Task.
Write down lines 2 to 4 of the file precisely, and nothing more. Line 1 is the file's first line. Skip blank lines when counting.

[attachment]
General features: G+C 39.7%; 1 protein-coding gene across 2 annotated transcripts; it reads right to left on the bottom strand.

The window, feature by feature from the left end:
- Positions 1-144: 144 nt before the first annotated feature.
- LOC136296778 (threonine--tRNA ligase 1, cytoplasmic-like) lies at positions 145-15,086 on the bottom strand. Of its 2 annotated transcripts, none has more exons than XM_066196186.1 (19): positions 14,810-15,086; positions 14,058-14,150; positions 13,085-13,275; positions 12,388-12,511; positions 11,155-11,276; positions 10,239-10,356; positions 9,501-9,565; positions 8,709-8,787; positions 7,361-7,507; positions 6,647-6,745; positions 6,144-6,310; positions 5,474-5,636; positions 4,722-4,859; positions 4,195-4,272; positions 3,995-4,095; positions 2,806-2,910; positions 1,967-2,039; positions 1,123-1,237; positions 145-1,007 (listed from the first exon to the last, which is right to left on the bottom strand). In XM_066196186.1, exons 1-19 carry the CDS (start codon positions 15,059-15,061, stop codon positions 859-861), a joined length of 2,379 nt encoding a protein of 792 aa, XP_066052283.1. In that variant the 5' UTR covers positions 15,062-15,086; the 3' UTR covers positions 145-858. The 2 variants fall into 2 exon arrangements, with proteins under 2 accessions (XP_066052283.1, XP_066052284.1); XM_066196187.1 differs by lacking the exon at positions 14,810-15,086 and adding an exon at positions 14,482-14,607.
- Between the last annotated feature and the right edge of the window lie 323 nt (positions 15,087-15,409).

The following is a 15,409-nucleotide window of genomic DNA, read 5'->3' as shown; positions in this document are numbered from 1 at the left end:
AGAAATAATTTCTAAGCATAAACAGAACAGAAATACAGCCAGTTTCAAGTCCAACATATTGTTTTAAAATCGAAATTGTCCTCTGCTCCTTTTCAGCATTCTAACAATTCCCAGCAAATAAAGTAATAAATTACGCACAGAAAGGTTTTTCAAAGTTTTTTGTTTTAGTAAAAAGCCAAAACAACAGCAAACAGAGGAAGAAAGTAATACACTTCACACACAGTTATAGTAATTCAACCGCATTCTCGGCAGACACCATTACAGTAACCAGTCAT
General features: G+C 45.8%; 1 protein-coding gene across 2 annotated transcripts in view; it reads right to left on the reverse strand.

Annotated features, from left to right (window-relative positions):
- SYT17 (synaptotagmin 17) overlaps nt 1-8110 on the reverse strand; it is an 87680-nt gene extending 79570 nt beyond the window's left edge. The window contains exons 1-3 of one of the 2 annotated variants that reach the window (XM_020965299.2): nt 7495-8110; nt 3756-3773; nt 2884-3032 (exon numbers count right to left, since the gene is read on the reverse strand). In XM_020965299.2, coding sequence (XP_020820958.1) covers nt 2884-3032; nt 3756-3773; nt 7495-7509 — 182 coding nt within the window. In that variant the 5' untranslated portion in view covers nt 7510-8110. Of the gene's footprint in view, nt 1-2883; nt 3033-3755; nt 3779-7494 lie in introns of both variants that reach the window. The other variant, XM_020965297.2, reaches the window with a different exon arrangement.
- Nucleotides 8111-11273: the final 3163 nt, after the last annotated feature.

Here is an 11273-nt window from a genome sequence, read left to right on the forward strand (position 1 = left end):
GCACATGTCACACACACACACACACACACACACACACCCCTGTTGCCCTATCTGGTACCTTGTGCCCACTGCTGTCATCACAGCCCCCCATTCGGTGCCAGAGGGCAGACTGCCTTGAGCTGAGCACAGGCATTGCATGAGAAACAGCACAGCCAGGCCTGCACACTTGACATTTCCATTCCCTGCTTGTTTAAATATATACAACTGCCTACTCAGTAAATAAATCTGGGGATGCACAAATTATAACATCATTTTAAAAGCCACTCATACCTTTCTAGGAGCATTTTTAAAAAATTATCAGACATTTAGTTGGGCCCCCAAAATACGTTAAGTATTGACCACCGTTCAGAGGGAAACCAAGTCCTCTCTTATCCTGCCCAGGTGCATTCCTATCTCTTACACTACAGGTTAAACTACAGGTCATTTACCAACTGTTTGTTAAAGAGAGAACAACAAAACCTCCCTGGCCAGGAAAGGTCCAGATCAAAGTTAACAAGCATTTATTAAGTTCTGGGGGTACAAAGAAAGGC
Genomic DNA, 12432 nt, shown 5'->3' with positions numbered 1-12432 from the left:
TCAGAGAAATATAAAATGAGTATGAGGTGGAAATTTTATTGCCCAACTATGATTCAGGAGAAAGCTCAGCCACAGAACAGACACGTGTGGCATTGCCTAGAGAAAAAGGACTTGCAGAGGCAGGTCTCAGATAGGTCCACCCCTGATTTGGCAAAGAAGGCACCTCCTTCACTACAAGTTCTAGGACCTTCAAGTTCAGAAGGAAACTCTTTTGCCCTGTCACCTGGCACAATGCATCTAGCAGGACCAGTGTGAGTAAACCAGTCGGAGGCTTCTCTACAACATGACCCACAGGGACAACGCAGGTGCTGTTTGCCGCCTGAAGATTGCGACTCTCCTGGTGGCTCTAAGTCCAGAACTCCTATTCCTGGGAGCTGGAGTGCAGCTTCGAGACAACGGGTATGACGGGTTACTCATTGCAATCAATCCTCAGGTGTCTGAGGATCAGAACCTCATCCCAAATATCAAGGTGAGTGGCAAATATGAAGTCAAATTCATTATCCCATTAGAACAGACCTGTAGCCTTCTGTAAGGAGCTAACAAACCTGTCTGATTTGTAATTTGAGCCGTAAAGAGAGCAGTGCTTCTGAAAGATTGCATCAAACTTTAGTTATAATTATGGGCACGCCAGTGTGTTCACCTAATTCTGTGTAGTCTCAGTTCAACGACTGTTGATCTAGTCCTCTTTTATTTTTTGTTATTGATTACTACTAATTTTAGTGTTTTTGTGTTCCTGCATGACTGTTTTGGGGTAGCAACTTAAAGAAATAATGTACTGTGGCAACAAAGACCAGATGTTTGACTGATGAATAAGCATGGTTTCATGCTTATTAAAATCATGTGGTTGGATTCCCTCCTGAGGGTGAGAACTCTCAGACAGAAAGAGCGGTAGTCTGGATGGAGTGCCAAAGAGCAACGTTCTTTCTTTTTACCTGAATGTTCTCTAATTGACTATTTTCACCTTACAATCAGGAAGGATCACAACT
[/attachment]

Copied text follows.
The window, feature by feature from the left end:
- Positions 1-144: 144 nt before the first annotated feature.
- LOC136296778 (threonine--tRNA ligase 1, cytoplasmic-like) lies at positions 145-15,086 on the bottom strand. Of its 2 annotated transcripts, none has more exons than XM_066196186.1 (19): positions 14,810-15,086; positions 14,058-14,150; positions 13,085-13,275; positions 12,388-12,511; positions 11,155-11,276; positions 10,239-10,356; positions 9,501-9,565; positions 8,709-8,787; positions 7,361-7,507; positions 6,647-6,745; positions 6,144-6,310; positions 5,474-5,636; positions 4,722-4,859; positions 4,195-4,272; positions 3,995-4,095; positions 2,806-2,910; positions 1,967-2,039; positions 1,123-1,237; positions 145-1,007 (listed from the first exon to the last, which is right to left on the bottom strand). In XM_066196186.1, exons 1-19 carry the CDS (start codon positions 15,059-15,061, stop codon positions 859-861), a joined length of 2,379 nt encoding a protein of 792 aa, XP_066052283.1. In that variant the 5' UTR covers positions 15,062-15,086; the 3' UTR covers positions 145-858. The 2 variants fall into 2 exon arrangements, with proteins under 2 accessions (XP_066052283.1, XP_066052284.1); XM_066196187.1 differs by lacking the exon at positions 14,810-15,086 and adding an exon at positions 14,482-14,607.